The decision is just the latest in the prolonged saga of Dozier, 47, who has complained of the monotony of prison life, said he no longer cared how painful his demise would be and challenged the state to kill him. Midazolam has been involved in several prolonged executions that have involved the inmate writhing and gasping for breath; Dozier has said he doesn’t really care if that happens to him, and Smith said Wednesday that he had already said his goodbyes to family members.
Alvogen, joined by the maker of the paralytic drug that’s also in the combination, argued that the state knowingly tried to hide the fact that it planned to buy midazolam for the execution, including having the drug shipped to Las Vegas rather than Ely to conceal that purpose. The state said filtering drugs through Las Vegas is normal because that’s where it’s central pharmacy is located.
Maya Foa, an anti-death penalty activist who has worked on execution drug supply chain issues, told The Nevada Independent that the state’s decision to withhold the information that it planned to use midazolam until just a week before the execution was aimed at preventing drug companies from making objections.
Dozier was convicted of murder after the decapitated, dismembered body of 22-year-old Jeremiah Miller was found in a Las Vegas apartment complex dumpster. Prosecutors say Dozier lured Miller to Las Vegas on the promise that he could help him get ingredients to make methamphetamine, then shot him and stole the $12,000 in cash Miller had brought to pay for the precursors.
A friend of Dozier’s pointed the finger at him and also led police to another body he said he helped Dozier discard outside of Phoenix. Dozier was convicted in Arizona of 2nd-degree murder of Jasen Greene, his onetime roommate, before he was convicted and sentenced to death in Nevada.
After his attempt to challenge the Arizona conviction suffered a setback, Dozier started formally asking Nevada to put him to death.
But when the state, struggling to get drugs amid a patchwork of anti-execution sales policies from pharmaceutical companies, announced it would use the novel combination of diazepam, fentanyl and cisatracurium, opposition cropped up. Federal public defenders representing Dozier argued that the paralytic in the combination served no useful purpose aside from potentially masking signs that the other two drugs weren’t working and Dozier was actually suffering excruciating pain.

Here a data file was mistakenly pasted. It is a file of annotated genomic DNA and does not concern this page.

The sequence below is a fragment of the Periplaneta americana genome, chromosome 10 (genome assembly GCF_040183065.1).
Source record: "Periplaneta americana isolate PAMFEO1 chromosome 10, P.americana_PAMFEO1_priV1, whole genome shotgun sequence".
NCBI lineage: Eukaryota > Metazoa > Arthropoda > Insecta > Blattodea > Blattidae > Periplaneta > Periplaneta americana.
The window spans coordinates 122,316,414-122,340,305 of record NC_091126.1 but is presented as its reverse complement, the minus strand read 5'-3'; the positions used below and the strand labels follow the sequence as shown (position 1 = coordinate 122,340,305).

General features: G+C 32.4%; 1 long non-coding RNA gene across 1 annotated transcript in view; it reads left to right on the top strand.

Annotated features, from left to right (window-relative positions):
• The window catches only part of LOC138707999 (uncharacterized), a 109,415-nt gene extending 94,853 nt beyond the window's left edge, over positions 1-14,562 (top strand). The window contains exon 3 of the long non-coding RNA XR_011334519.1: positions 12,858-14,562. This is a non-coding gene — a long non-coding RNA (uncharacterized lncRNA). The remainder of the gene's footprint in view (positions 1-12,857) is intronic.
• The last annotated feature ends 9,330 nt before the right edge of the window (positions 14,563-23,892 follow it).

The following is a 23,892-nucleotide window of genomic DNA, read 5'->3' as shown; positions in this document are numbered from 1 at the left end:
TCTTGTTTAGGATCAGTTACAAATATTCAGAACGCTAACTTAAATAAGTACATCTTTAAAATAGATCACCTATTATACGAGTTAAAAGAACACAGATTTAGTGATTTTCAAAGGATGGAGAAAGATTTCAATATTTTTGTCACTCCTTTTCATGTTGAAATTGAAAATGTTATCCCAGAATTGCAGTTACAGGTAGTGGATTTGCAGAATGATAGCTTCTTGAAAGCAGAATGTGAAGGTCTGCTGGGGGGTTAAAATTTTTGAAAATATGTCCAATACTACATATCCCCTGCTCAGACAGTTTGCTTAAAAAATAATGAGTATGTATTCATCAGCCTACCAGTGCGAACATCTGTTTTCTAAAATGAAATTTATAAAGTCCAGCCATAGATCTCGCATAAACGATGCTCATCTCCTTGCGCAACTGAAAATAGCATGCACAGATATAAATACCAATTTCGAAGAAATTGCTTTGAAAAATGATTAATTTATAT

The objection triggered an injunction that wound its way to the Nevada Supreme Court, which eventually struck down a ban on using the paralytic. The whole process delayed the execution that was originally scheduled for November by about eight months.
An attorney for the company that produces the paralytic drug cisatracurium also appeared in court to register a “formal objection” and share a letter the company sent to the state asking it not to use the drug in executions. Smith said the company hadn’t filed a complaint and hadn’t raised any objections until now, despite its announced intended use for more than a year.
The execution protocol called for midazolam first to lull Dozier into unconsciousness. Next, executioners would provide a lethal dose of the opiate fentanyl, and then the paralytic cisatracurium to prevent him from initiating a breath.
Dozier’s would be the 13th execution that Nevada has carried out since a nationwide ban on the death penalty was lifted in the 1970s. All but one of those was of a volunteer who had given up appeals of their own accord.
Updated at 1:50 p.m. to add additional details, and at 2:25 p.m. to reflect formal postponement of execution.